It's finally here: a way for runners to leave their iPhone behind and still be able to upload their run to Strava at the finish.
Strava, one of the most popular running platforms around, has ironically been dragging its feet over launching a native app for the Apple Watch 2 that can use the device's inbuilt GPS – but I've been exclusively tipped by Strava that it's finally on the App Store.
It brings us another step closer to Apple creating the world's best running watch in the future – something I posited two years ago with the launch of the original Watch from the Cupertino brand.
There's not a lot to say about the appearance of the new Strava app for the Apple Watch, as it'll basically just do the same job that it does now (tracking time, pace, distance, speed and heart rate) but without the need for a phone welded to your arm the entire time.
But it shows there's an appetite among fitness app makers to develop apps that can run on the smart watch, untethered from the phone (Strava has recently announced a similar app for Android Wear), and these efforts could push the dedicated running watch into the realm of the super high-spec and high-cost device, for only the most obsessed of athletes.
Still problems to solve
As I've said before: people don't want a singular device that does one thing well any more, they want one that does a lot of things well enough. The smartphone is better than the in-car GPS, camera, calculator, torch and gaming device, despite being far poorer than each of those devices at their dedicated function.
The reason that neither the Apple Watch nor any other device hasn't taken off as one of the world's best workout trackers is simple: none fulfil the criteria of being good enough yet.
If I've got to track a recovery run, interval session, tempo run and endurance training in the next few days, I want a watch / app that can set up all the phases for me, ping me when I need to change speed, and track all the key metrics (and upload it to my favorite running platform at the end).
The Samsung Gear S3, Apple Watch 2, LG Watch Sport and NewBalance RunIQ (to name a few smartwatches with fitness at their center) can almost do that for me, but not accurately enough.
So I stick with something from the more dedicated brands – Garmin, TomTom or Polar – to make sure my crucial data is as trustworthy as possible.
In my tests with the best smartwatches around, they've all been okay for fitness tracking, but nothing stellar. The Samsung Gear S3 has an odd habit of adding an extra mile to your run suddenly, and has a poor heart rate monitor (and we're still waiting for a Strava app for this platform).
The Apple Watch Series 2 is pretty good, but the data is locked in and very basic. The Nike+ app and Watch 2 variant improved this by adding the ability to pull that data out, but the quality of that data was too poor to trust.
And the less said about the NewBalance model, the better. I'm currently testing this watch, which is supposed to be the Strava-powered running smartwatch around, and it's just unable to find GPS, hold GPS, read my heart rate or do anything vaguely trustworthy over any distance.
Compare that with a run-of-the-mill Garmin or TomTom device that costs a third of the price of the smartwatch brigade yet still provides more quality data at the end right to your favourite running platform, and you can see that the smartwatch still has a long way to go to become attractive to the hobbyist runner or cyclist.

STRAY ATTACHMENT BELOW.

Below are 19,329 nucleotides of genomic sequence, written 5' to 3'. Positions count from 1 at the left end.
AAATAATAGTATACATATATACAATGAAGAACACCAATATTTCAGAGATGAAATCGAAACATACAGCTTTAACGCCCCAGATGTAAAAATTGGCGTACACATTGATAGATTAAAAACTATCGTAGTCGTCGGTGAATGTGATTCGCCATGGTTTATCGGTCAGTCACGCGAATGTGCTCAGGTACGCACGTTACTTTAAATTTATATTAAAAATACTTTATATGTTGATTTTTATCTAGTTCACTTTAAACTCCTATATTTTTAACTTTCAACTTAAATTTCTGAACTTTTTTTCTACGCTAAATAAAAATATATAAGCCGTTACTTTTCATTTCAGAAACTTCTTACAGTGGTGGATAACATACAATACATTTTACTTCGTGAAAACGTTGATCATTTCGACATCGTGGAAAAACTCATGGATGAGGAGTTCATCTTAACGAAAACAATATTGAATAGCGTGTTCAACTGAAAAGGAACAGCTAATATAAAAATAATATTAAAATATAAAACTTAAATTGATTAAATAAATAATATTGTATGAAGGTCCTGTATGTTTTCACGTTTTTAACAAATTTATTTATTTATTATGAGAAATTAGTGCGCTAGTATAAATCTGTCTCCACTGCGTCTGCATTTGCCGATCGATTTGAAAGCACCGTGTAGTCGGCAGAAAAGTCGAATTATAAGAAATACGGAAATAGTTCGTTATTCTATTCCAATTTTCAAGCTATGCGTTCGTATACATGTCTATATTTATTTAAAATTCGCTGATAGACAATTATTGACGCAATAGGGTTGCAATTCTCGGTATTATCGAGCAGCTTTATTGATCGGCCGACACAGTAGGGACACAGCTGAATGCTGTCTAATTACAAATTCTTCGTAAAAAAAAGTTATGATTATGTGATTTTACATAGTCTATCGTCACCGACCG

These smartwatches also last a day or two at best before needing a charge, where the top models from the dedicated fitness brands are efficient enough to last up to a week on a single juicing. That's a big difference for someone considering which tech to add into their life.
Convergence is coming
The only thing that's missing is decent hardware – and that's going to come to the smartwatch.
The GPS chips, heart rate monitors and accelerometers that power the high-end running watches today are going to one day fit into the smartwatch, and while I don't think we'll ever see a smartwatch with a week-long battery life from Apple or Samsung, three to four days is possible.
When you've got a device that's got all this hardware on board, everything starts to spiral upwards. App developers make use of those sensors to give you a watch that can provide you with daily notifications, track your weight reps, log your runs and remember your shopping list for you.
And that entices more casual runners to buy one – runners who are unwilling to pay a fortune for a watch that only does one thing, but fine with paying out for something that services a lot of needs at once, while tracking all they need it to when it's time for training.
And when you see more users, developers are enticed to make more apps, and the interest swells.
Which is why Apple, the maker of the most popular platforms for app developers and the world's most popular smartwatch, is in pole position to make the world's best running watch... the one that's on your wrist when you want to go running.
There will always be a place for the high-end equipment, as we've got advances in body temperature tracking, more precise GPS and heart rate monitoring, blood oxygen monitoring and gyroscopes to come – all of which will give you more accurate data.
But the smartwatch's biggest problem is locked-in and poorer-quality data – and with Strava finally appearing on the Apple Watch, we're nearing the finish line of that problem being solved.
- Gareth Beavis is TechRadar's Running Man of Tech, testing the latest in fitness technology in a never-ending quest to run further and faster and bringing you the results in a weekly column.
- If you want to say hi, he's @superbeav on Twitter
- You can see his stumblings on Strava
- And for more data, follow him on Smashrun
- And if you want to get the full lowdown on the latest and greatest running tech, read the rest of the Running Man of Tech story here